Anionic Surfactants

Sulfated oils and glycerides

Sulfated oils and glycerides

General Name

Fatty monoglyceride sulfates

Mono-, di-or triglyceride sulfates

Sulfated mono-, di-or triglycerides

Sulfated oils


Lauryl monoglyceryl sulfate, Turkey red oil (sulfated castor oil)


Produced by sulphation (usually with oleum) of the glyceride of a fatty acid, i.e. an animal fat or vegetable oil. There are three possible reactions:

1. Reaction with the OH group in the hydrocarbon chain, if it contains a hydroxyl group (e.g. castor oil).

2. Reaction with a double bond in the hydrocarbon chain of the fatty acid (e.g. oleic acid)

3. Hydrolysis of the ester group to give a free hydroxyl group on the glyceride portion and subsequent sulphation of the hydroxyl group. Or sulphation of a previously prepared fatty monoglyceride.

Alternatively, the formation of the monoglyceride and the sulfate may be combined by reaction with oleum in the presence of the appropriate amount of glycerol. There are numerous patents on these types of preparations. Sulfonation of the saturated hydrocarbon chain is possible when sulfur trioxide is used.

Even with one specific oil, a large number of products with different properties can be made. The degree of sulphation can be altered, thus resulting in varying mixtures of sulfated products, soap, and free oil.

The most common sulfated oils are Turkey red oil (ricinoleic acid triglyceride) made from castor oil; sulfated methyl and ethyl ricinoleate; sulfated methyl esters, e.g. butyl oleate; fish oil, lard oil, tallow, palm kernel, tall oil, and rape seed oil sulfates.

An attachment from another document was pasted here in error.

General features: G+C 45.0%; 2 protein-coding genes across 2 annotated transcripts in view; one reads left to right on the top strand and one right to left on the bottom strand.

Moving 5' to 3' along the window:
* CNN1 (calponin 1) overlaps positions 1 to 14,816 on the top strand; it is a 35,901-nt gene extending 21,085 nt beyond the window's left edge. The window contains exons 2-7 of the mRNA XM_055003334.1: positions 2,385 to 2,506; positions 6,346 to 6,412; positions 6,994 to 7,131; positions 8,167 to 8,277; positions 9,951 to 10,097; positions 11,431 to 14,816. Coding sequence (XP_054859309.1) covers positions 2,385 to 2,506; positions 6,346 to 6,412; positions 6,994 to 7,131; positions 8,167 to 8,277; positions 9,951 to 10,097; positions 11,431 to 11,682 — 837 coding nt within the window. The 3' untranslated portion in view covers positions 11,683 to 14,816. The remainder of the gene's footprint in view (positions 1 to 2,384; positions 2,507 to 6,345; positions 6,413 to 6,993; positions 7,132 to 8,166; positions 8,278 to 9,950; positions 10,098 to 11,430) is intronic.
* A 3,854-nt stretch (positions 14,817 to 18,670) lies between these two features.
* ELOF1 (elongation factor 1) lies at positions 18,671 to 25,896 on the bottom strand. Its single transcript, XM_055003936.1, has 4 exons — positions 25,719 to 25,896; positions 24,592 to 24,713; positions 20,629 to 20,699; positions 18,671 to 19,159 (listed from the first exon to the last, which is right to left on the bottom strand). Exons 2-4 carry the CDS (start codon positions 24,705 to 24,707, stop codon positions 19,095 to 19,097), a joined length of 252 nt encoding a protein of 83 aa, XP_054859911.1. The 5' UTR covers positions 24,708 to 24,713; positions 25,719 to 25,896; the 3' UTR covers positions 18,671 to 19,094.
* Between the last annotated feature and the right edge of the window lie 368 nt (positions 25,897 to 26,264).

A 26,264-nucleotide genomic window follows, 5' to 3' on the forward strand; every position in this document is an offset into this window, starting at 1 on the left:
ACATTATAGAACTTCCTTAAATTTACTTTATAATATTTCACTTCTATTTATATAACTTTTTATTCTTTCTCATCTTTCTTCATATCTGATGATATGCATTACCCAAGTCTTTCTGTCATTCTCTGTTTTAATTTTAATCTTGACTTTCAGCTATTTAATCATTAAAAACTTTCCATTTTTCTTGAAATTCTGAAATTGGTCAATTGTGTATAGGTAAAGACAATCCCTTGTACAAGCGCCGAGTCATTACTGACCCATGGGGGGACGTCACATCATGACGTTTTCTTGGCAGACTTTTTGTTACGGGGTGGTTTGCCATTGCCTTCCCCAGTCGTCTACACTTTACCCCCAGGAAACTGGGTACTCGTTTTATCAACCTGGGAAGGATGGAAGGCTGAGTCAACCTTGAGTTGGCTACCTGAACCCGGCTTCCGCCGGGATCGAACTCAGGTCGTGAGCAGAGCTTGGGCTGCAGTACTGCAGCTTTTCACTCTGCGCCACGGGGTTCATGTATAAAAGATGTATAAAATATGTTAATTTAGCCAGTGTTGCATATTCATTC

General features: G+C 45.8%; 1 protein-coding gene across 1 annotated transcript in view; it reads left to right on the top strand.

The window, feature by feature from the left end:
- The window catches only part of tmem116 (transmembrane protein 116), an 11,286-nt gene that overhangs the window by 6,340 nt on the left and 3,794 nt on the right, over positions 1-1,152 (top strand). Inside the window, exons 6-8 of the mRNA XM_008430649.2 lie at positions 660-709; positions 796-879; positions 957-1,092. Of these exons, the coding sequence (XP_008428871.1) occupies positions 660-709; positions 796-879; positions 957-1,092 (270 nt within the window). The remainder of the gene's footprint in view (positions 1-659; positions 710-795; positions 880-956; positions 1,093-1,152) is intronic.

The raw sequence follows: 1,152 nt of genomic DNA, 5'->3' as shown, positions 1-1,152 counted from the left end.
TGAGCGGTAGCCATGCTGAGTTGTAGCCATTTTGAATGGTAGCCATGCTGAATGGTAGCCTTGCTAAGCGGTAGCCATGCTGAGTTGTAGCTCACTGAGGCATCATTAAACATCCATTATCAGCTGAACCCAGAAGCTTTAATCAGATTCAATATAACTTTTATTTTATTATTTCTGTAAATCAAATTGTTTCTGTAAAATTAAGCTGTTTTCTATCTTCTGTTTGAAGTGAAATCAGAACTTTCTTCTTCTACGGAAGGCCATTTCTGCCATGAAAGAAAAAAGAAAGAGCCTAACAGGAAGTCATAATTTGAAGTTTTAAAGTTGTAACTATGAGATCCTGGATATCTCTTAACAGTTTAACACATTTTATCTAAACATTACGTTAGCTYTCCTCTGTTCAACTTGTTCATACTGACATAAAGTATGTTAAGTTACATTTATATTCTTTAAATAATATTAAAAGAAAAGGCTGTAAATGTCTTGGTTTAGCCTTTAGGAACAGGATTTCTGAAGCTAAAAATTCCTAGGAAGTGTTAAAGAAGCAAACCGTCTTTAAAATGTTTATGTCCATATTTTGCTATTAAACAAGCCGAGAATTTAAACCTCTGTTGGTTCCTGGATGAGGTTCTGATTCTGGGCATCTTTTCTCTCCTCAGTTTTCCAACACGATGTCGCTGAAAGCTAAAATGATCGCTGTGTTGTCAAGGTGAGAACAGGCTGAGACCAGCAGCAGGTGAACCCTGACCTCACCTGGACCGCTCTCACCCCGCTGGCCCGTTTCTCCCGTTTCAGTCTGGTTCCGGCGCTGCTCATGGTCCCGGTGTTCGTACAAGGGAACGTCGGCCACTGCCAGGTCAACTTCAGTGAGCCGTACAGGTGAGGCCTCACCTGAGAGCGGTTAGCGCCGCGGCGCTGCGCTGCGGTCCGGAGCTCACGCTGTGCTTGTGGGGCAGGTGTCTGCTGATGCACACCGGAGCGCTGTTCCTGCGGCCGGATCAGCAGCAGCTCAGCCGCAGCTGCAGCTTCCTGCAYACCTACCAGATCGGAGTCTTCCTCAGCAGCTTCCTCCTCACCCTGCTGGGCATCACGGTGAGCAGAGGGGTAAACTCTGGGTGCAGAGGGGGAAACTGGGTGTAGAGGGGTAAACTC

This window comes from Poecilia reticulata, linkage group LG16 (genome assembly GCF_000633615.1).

General properties

The sulfated monoglycerides are excellent detergents. Partial glycerides containing unsaturated acids or hydroxy acids have more than one site available for sulphation and possess specific properties such as wetting and emulsification. Taking sulfated castor oils (Turkey red oil) as an example, the main properties can be grouped under two headings:

1. Good wetting: penetrating and emulsifying; obtained by a high degree of sulphation. These products are used as surfactants.

2. Plasticising or softening properties of the oil: obtained by a low degree of sulphation. These products are unlikely to be very useful as surfactants.

Sulfated methyl esters have good wetting properties, but usually with low foam. This is rare in anionic surfactants.


Household products

Detergents, the sulfated monoglycerides of coconut fatty acids were once made on a very large scale for use in household detergents; they have been replaced by petrochemical-based surfactants.

Shampoos and cosmetics

Ammonium salt of coco acid monoglyceride sulfate was used as the basis for a popular US shampoo. The product is very similar to the equivalent lauryl sulfate but due to the additional hydroxyl groups, it has slightly better water solubility. Deodorants, sulfated castor oil.


Emulsifying and wetting agents in dyeing and printing (Turkey red oil); detergent, kier boiling.

Metal working

Emulsifying agent for kerosene in hand gel cleaners (sulfated castor oil); emulsifying agents in cutting oils (sulfated butyl oleate).

Leather manufacture

Fat liquoring

Printing inks

Pigment dispersing agents and wetting agents.

Mineral processing

Until recently, sulfated monoglycerides were used in ore flotation.


It is difficult to give representative figures as products vary so widely in composition, but active anionic content, free fatty acid, total alkali, combined sulfate, inorganic sulfate, solubility in water, and solubility in white spirit should all be tested.

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